The majority of Americans haven't taken a vacation in the last year, and many of those who have felt guilty about relaxing while away from work, according to two recent surveys. The Los Angeles Times reports 56% of Americans—or 135 million people—haven't gone on a vacation in 12 months. Those numbers are extrapolated from an insurance company's phone survey of 1,000 people and show an increase from 52% last year. Apparently, employees are afraid of being replaced by someone with a better work ethic or dread the work that would pile up while they're away. One expert weighed in from her own vacation, telling the Chicago Tribune that America has a culture that makes it difficult to take time away from work for fear of being branded "lazy."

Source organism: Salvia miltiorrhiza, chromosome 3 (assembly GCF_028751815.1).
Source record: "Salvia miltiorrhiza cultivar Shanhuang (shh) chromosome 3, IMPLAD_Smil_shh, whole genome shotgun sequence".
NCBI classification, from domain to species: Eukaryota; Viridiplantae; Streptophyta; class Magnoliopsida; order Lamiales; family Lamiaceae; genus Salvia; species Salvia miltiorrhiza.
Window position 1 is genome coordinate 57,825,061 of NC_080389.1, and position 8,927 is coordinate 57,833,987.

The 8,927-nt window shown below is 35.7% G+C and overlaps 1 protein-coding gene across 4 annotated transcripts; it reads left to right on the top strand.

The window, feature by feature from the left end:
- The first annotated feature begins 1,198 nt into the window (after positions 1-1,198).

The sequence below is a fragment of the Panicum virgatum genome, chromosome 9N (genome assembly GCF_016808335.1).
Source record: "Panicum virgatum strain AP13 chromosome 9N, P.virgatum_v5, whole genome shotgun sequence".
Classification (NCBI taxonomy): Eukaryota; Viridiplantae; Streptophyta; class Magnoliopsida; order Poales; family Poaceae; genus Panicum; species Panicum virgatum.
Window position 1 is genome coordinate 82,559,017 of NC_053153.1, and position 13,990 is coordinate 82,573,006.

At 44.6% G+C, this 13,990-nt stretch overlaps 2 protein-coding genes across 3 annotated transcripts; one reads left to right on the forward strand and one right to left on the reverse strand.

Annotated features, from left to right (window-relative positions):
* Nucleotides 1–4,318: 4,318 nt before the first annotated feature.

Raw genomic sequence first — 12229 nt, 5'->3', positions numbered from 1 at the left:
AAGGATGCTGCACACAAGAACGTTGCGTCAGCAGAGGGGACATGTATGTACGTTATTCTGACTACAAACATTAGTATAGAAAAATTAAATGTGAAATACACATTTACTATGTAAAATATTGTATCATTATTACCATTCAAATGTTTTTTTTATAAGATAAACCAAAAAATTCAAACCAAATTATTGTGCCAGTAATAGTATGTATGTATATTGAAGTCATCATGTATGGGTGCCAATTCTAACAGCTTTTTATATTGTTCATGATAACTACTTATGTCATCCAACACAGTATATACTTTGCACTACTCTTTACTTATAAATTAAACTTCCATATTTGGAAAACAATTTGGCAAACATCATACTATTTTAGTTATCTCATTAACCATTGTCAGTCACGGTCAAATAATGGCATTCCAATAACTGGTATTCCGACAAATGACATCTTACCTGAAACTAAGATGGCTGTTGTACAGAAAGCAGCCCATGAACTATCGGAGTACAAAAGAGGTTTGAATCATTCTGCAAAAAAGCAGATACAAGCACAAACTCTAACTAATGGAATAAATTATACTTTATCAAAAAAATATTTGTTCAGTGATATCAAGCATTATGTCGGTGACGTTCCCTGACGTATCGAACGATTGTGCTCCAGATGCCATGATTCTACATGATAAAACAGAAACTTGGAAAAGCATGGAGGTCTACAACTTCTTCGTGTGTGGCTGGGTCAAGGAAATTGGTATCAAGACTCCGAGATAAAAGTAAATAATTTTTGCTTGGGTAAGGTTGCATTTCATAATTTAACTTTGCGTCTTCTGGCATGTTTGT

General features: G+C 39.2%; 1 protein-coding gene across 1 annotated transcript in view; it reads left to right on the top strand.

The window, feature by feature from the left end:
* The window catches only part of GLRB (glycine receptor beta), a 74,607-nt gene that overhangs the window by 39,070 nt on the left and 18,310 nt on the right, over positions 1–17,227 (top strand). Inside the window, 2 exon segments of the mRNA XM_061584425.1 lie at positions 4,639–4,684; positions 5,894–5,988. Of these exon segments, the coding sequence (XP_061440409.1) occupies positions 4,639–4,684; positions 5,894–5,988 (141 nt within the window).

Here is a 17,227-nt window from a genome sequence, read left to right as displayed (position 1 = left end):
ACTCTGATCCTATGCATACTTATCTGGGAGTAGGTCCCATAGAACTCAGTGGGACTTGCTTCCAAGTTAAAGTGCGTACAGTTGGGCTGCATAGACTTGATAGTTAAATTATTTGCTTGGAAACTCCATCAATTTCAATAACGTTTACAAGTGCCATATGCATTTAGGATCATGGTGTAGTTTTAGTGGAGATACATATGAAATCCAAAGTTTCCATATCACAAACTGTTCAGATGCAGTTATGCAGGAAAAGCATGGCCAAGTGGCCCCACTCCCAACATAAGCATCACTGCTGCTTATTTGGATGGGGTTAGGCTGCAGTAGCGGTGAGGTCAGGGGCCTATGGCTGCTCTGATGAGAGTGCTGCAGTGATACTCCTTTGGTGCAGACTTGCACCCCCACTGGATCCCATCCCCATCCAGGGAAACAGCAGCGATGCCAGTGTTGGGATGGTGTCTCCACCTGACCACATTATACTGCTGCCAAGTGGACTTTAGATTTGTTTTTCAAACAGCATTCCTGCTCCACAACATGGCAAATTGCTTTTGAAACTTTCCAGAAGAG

Perhaps even more distressing, of those Americans who do get away from work, Yahoo reports 42% feel guilty for relaxing on vacation and 54% use their vacation time to go to the doctor, handle family issues, or deal with other obligations. Those numbers come from a yearly survey by Princess Cruises. Studies show Americans simply don't take vacations even when employers let them: According to Yahoo, US workers left $52.4 billion of vacation time on the table in 2013. Another expert told the Tribune the bad economy is only exacerbating vacation guilt. But Americans remain hopeful; 51% of people surveyed by the insurance company still hoped to squeeze a vacation in before January.